Not A Drop To Drink – Fickle Fish Films (the production company of Stephenie Meyer, the author of the Twilight franchise) have optioned the rights to the debut young adult novel by Mindy McGinnis. The story centers on Lynn, whose survival in the dystopian world means protecting her precious freshwater pond against drought, snowless winters, coyotes, and, most importantly, people looking for a drink. Having a pond requires the fortitude to protect it, something Mother taught her well during their quiet hours on the rooftop, rifles in hand. But wisps of smoke on the horizon mean one thing: strangers are coming.
The Finished by David Baldacci
The Finisher – Columbia Pictures has acquired the rights to the young adult novel by David Baldacci that centers on a regimented community named Wormwood that is surrounded by a forest filled with mysterious and dangerous beasts. When the 14-year old protagonist spies her mentor running into that forest, it sets the girl on a mystical adventure to find the truth about her town.
The Here and Now by Ann Brashares
The Here and Now – Alcon Entertainment, Alloy Entertainment and 8:38 Productions have teamed to acquire the latest young adult novel by Ann Brashares (the woman behind The Sisterhood of the Traveling Pants book series). The novel is an epic romantic thriller about a girl from the future who might be able to save the world if she lets go of the one thing she’s found to hold on to.
The Wonder of All Things by Jason Mott
The Wonder Of All Things – Lionsgate has acquired the rights to the sophomore novel by Jason Mott (who wrote The Returned on which the ABC series Resurrection is based). The stories follows what happens when a pilot loses control of his plane during an air show and crashes into the stands. Two 13-year-old best friends, Wash and Ava, are trapped beneath the rubble. They are found by rescuers, but Wash is seriously injured, a chunk of steel protruding from his belly. Ava tries to help him by pulling free the metal, but blood rushes out; he’s dying. She panics and puts her hands on the wound, crying. When she pulls her hands away, the wound is gone, healed without a scar. Rescuers captured the miracle on their cell phone cameras. It goes up on YouTube, and she becomes the center of attention from media, scientists and religious leaders.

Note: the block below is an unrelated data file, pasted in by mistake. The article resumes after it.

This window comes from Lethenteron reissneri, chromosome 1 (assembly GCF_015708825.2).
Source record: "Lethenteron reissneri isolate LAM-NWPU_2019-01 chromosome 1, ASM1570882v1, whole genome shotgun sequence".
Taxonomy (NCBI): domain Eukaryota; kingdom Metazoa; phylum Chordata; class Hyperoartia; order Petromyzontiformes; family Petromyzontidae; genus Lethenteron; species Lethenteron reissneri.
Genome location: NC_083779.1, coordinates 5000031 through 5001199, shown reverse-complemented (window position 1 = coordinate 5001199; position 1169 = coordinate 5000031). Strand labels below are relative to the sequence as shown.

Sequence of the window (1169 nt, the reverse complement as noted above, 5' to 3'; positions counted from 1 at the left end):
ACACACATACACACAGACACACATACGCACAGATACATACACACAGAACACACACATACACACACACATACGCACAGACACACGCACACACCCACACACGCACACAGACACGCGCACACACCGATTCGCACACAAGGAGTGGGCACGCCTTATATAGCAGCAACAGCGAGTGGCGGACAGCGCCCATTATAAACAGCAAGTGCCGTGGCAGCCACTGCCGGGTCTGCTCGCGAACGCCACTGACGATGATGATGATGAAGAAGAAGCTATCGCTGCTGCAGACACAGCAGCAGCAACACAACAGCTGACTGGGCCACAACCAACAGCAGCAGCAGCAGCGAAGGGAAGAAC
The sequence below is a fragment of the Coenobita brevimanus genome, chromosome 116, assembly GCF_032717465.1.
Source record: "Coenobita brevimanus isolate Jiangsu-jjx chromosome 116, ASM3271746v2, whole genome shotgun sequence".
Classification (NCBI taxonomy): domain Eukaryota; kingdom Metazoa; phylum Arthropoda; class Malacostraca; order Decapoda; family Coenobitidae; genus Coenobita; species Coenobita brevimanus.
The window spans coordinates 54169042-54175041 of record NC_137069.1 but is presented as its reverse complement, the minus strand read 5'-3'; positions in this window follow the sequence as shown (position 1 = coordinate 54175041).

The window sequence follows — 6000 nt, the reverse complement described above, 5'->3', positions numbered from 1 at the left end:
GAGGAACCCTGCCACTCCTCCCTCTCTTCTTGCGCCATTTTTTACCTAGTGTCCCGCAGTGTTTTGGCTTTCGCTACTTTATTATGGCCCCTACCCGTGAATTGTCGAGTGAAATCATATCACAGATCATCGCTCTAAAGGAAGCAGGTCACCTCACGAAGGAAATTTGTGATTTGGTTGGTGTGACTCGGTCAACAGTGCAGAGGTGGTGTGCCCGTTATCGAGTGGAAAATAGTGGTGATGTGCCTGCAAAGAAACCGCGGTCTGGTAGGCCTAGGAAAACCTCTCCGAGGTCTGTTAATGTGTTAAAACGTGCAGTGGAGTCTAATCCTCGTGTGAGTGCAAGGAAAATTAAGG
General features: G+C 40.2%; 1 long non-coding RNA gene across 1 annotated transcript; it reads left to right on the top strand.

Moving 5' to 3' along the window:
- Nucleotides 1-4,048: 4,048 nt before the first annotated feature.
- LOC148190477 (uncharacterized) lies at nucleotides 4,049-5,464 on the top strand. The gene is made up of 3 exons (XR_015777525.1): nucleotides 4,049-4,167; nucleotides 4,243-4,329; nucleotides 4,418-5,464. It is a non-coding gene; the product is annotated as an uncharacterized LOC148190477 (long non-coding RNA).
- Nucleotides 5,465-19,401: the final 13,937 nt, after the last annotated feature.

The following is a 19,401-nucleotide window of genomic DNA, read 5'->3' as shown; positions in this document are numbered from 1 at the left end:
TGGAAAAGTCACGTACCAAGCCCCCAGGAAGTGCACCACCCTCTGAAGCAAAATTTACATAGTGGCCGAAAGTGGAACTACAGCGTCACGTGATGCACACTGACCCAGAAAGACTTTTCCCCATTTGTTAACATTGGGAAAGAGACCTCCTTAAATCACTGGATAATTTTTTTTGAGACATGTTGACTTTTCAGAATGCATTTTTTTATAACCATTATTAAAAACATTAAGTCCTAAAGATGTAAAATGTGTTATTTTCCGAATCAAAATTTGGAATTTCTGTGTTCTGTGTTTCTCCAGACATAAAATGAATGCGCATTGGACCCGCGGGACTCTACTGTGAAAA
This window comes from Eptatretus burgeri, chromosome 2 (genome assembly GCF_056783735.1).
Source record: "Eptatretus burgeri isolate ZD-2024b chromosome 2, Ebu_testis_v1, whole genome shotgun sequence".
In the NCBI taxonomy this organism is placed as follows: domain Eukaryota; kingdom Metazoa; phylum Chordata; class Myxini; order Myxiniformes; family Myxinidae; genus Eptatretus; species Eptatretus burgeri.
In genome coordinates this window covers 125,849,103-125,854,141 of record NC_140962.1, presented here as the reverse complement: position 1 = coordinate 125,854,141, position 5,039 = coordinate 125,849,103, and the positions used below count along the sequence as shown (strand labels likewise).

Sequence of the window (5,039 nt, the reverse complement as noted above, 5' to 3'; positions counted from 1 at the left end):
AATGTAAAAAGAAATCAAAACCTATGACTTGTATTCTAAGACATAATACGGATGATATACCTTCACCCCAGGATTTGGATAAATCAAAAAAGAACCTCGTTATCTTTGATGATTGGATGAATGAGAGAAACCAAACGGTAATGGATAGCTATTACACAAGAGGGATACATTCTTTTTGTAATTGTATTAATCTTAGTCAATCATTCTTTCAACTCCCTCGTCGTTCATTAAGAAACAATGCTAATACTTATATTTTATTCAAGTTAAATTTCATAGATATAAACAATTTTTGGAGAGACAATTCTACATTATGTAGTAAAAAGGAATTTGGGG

Only Everything (True Love Trilogy) by Kieran Scott
True Love – Boardwalk Entertainment Group and Not My Father’s Company have acquired the rights to this young adult book trilogy by Kieran Scott; the first book “Only Everything” came out in May of this year. The book series follows a teenage female Cupid named Eros who is expelled from Olympus for defying Zeus after falling in love with Orion. She is banished to (of all places) New Jersey — what she believes to be hell — and must match three couples without the use of her powers to save the love of her life from the wrath of the gods.
Given the proliferation of young adult novels being made into films it will be interesting to see how these adaptations turn out; especially to learn if they will become box office smashes or disasters.
Do you have a book you would like to see made into a film? Or do any of the above strike your fancy? Or would you rather not see any of the books listed above be made into a film for whatever reason? Please share.